the water on the bottom, and this sort of intermediate section in the middle which
is where they are still mixed but they’re quite rapidly separating out.
Next what I’m going to do is add a little bit of bleach to my mixture. The
bleach has a high pH and so this is going to simulate our bile. It’s strongly
alkaline and I don’t actually need to add very much of it. This is just
household bleach by the way if you want to try this experiment yourself
at home. I’m just adding a couple of drops of it
there, and then I put the lid back on and I’m just going to give it a single shake
again. This time however although there is a
little bit of separation it’s happening much more slowly. The mixture is forming
more of an emulsion. This is where there are droplets of oil suspended in amongst
the water droplets and they are microscopic droplets. That’s why it still
got this cloudy appearance. Yes there’s still quite a lot of water down here at
the bottom but there is much more up here mixed in with the oil. The oil is
going nowhere near as clear. It’s worth noting at this point as well that this
cloudy appearance is as a result of the microscopic droplets of oil in here
refracting and reflecting all the light which hits it, in lots of different
directions. This is very very common of emulsion. This is a characteristic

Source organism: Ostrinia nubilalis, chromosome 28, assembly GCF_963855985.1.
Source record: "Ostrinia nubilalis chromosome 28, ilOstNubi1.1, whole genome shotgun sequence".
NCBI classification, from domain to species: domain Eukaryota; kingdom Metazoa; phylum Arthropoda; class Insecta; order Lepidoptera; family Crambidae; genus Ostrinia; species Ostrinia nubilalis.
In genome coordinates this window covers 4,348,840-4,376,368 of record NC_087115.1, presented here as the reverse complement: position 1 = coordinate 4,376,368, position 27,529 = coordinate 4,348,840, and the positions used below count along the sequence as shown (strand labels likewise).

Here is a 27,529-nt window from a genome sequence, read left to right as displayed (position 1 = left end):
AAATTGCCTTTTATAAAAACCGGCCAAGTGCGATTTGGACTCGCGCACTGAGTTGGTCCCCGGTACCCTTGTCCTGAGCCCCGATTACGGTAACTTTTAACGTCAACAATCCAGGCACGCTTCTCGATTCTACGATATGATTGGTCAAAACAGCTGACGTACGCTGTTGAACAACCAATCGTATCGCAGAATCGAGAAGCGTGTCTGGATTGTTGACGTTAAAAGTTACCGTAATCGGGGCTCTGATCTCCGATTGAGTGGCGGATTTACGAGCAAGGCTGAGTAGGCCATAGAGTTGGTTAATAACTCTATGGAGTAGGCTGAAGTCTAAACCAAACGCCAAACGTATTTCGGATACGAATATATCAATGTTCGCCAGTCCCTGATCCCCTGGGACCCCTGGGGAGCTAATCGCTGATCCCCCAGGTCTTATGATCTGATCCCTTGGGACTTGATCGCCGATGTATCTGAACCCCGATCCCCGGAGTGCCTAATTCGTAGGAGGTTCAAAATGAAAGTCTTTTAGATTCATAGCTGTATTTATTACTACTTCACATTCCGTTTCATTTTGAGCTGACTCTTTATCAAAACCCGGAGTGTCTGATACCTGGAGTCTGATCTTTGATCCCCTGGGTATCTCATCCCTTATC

appearance and it is something which does occasionally show up in the GCSE as
well. In addition to bile from the gallbladder, the pancreas also adds other
digestive chemicals in the duodenum such as more of the enzyme amylase which was
first added in the mouth. Remember this is because most of the amylase from the
mouth will have been denatured by the stomach acid. Next this mixture of food
and digestive juices passes into the main part of the small intestine. This is
technically in two sections; the jejunum and the ileum, but the differences
between them are pretty subtle and at GCSE and IGCSE level all you need to
know about is the basic function and structure of the ileum. Peristalsis again
moves the mix of semidigested food and digestive
juices along the ileum, with the digestive juices continuing to break
down the food until it’s in the form of single small molecules ready to be
absorbed by the body. The inner surface of the ilium is covered with long finger
like projections called villi. The singular noun is villus. These in turn
are covered in microvilli. This gives the ileum a huge surface area
in a very small volume, increasing the rate at which absorption of nutrients
can happen. Absorption remember is where small molecules which are dissolved in
water are able to pass from the intestine into the bloodstream, in this
case via the villi. Once these nutrient molecules have been absorbed into the
blood plasma, and blood plasma is just another water-based liquid, the nutrients
dissolve in, once they’ve been dissolved into there they are transported around
the body and then cells can absorb the nutrients and use them for growth and
repair in a process called assimilation. The majority of the water from the
mixture is absorbed in the small intestine too. Any substances which the
body was unable to digest or absorb now pass into the large intestine, the first
part of which is called the colon. The colon reabsorbs most of the remaining